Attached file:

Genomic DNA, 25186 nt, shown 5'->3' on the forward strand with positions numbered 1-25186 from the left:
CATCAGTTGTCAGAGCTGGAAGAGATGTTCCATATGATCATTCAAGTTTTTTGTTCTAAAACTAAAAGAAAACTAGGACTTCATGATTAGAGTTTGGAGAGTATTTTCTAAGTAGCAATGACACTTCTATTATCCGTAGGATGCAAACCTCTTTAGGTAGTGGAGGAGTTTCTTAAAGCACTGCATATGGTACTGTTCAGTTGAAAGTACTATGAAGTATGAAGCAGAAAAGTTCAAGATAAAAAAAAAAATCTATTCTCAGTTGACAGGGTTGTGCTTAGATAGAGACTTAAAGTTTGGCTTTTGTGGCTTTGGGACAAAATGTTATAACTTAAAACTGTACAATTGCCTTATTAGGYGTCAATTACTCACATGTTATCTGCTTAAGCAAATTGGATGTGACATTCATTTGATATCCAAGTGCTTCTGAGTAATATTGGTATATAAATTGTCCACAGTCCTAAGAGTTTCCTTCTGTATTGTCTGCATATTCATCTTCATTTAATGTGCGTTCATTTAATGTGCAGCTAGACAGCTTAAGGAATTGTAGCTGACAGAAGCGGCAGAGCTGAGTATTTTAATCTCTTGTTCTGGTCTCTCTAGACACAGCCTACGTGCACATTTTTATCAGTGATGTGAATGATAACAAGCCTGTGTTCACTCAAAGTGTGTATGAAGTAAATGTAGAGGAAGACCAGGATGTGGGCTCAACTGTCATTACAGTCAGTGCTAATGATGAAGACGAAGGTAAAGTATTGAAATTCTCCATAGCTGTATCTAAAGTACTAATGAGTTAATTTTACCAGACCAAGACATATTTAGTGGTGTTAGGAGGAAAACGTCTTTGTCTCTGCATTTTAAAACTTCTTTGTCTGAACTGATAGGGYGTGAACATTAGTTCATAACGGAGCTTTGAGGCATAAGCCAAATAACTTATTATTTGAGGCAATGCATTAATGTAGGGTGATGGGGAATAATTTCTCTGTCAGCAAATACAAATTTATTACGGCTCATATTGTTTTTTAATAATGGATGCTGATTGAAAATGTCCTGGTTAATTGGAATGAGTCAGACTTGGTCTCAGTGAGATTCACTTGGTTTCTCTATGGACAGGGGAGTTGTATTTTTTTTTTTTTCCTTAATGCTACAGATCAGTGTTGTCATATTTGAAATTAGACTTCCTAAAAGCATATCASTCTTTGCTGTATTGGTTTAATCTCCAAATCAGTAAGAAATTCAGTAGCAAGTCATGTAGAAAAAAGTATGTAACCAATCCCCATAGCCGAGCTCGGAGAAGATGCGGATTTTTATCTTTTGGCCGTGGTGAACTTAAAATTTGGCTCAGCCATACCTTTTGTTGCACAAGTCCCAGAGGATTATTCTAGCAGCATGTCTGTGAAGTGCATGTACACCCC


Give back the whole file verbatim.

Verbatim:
Genomic DNA, 25186 nt, shown 5'->3' on the forward strand with positions numbered 1-25186 from the left:
CATCAGTTGTCAGAGCTGGAAGAGATGTTCCATATGATCATTCAAGTTTTTTGTTCTAAAACTAAAAGAAAACTAGGACTTCATGATTAGAGTTTGGAGAGTATTTTCTAAGTAGCAATGACACTTCTATTATCCGTAGGATGCAAACCTCTTTAGGTAGTGGAGGAGTTTCTTAAAGCACTGCATATGGTACTGTTCAGTTGAAAGTACTATGAAGTATGAAGCAGAAAAGTTCAAGATAAAAAAAAAAATCTATTCTCAGTTGACAGGGTTGTGCTTAGATAGAGACTTAAAGTTTGGCTTTTGTGGCTTTGGGACAAAATGTTATAACTTAAAACTGTACAATTGCCTTATTAGGYGTCAATTACTCACATGTTATCTGCTTAAGCAAATTGGATGTGACATTCATTTGATATCCAAGTGCTTCTGAGTAATATTGGTATATAAATTGTCCACAGTCCTAAGAGTTTCCTTCTGTATTGTCTGCATATTCATCTTCATTTAATGTGCGTTCATTTAATGTGCAGCTAGACAGCTTAAGGAATTGTAGCTGACAGAAGCGGCAGAGCTGAGTATTTTAATCTCTTGTTCTGGTCTCTCTAGACACAGCCTACGTGCACATTTTTATCAGTGATGTGAATGATAACAAGCCTGTGTTCACTCAAAGTGTGTATGAAGTAAATGTAGAGGAAGACCAGGATGTGGGCTCAACTGTCATTACAGTCAGTGCTAATGATGAAGACGAAGGTAAAGTATTGAAATTCTCCATAGCTGTATCTAAAGTACTAATGAGTTAATTTTACCAGACCAAGACATATTTAGTGGTGTTAGGAGGAAAACGTCTTTGTCTCTGCATTTTAAAACTTCTTTGTCTGAACTGATAGGGYGTGAACATTAGTTCATAACGGAGCTTTGAGGCATAAGCCAAATAACTTATTATTTGAGGCAATGCATTAATGTAGGGTGATGGGGAATAATTTCTCTGTCAGCAAATACAAATTTATTACGGCTCATATTGTTTTTTAATAATGGATGCTGATTGAAAATGTCCTGGTTAATTGGAATGAGTCAGACTTGGTCTCAGTGAGATTCACTTGGTTTCTCTATGGACAGGGGAGTTGTATTTTTTTTTTTTTCCTTAATGCTACAGATCAGTGTTGTCATATTTGAAATTAGACTTCCTAAAAGCATATCASTCTTTGCTGTATTGGTTTAATCTCCAAATCAGTAAGAAATTCAGTAGCAAGTCATGTAGAAAAAAGTATGTAACCAATCCCCATAGCCGAGCTCGGAGAAGATGCGGATTTTTATCTTTTGGCCGTGGTGAACTTAAAATTTGGCTCAGCCATACCTTTTGTTGCACAAGTCCCAGAGGATTATTCTAGCAGCATGTCTGTGAAGTGCATGTACACCCC